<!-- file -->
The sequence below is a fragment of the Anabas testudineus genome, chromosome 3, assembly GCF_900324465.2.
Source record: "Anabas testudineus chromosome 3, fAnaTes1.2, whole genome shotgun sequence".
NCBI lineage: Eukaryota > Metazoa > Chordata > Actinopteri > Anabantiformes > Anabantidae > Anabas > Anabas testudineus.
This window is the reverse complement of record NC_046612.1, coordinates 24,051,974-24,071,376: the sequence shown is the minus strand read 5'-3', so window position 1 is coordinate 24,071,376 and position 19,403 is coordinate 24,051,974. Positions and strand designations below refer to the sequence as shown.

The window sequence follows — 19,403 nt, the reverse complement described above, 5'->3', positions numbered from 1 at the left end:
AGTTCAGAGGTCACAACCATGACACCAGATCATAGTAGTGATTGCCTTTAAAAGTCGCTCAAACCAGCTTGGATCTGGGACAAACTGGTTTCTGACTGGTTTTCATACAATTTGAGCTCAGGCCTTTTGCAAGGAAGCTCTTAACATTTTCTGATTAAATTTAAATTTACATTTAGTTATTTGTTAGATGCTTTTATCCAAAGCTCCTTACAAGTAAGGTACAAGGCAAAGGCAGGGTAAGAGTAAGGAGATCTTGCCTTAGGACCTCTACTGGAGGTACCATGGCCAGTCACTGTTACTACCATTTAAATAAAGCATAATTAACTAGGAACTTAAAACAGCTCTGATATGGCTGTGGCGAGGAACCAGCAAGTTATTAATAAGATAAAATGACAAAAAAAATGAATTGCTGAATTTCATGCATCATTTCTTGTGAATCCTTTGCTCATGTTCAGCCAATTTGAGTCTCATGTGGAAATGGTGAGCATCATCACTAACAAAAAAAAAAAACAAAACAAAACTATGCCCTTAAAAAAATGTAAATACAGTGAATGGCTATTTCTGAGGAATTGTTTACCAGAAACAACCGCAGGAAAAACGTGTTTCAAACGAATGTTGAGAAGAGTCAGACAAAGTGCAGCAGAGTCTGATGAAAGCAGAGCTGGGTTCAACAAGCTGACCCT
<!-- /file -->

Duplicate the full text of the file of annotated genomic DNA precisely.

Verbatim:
The sequence below is a fragment of the Anabas testudineus genome, chromosome 3, assembly GCF_900324465.2.
Source record: "Anabas testudineus chromosome 3, fAnaTes1.2, whole genome shotgun sequence".
NCBI lineage: Eukaryota > Metazoa > Chordata > Actinopteri > Anabantiformes > Anabantidae > Anabas > Anabas testudineus.
This window is the reverse complement of record NC_046612.1, coordinates 24,051,974-24,071,376: the sequence shown is the minus strand read 5'-3', so window position 1 is coordinate 24,071,376 and position 19,403 is coordinate 24,051,974. Positions and strand designations below refer to the sequence as shown.

The window sequence follows — 19,403 nt, the reverse complement described above, 5'->3', positions numbered from 1 at the left end:
AGTTCAGAGGTCACAACCATGACACCAGATCATAGTAGTGATTGCCTTTAAAAGTCGCTCAAACCAGCTTGGATCTGGGACAAACTGGTTTCTGACTGGTTTTCATACAATTTGAGCTCAGGCCTTTTGCAAGGAAGCTCTTAACATTTTCTGATTAAATTTAAATTTACATTTAGTTATTTGTTAGATGCTTTTATCCAAAGCTCCTTACAAGTAAGGTACAAGGCAAAGGCAGGGTAAGAGTAAGGAGATCTTGCCTTAGGACCTCTACTGGAGGTACCATGGCCAGTCACTGTTACTACCATTTAAATAAAGCATAATTAACTAGGAACTTAAAACAGCTCTGATATGGCTGTGGCGAGGAACCAGCAAGTTATTAATAAGATAAAATGACAAAAAAAATGAATTGCTGAATTTCATGCATCATTTCTTGTGAATCCTTTGCTCATGTTCAGCCAATTTGAGTCTCATGTGGAAATGGTGAGCATCATCACTAACAAAAAAAAAAAACAAAACAAAACTATGCCCTTAAAAAAATGTAAATACAGTGAATGGCTATTTCTGAGGAATTGTTTACCAGAAACAACCGCAGGAAAAACGTGTTTCAAACGAATGTTGAGAAGAGTCAGACAAAGTGCAGCAGAGTCTGATGAAAGCAGAGCTGGGTTCAACAAGCTGACCCT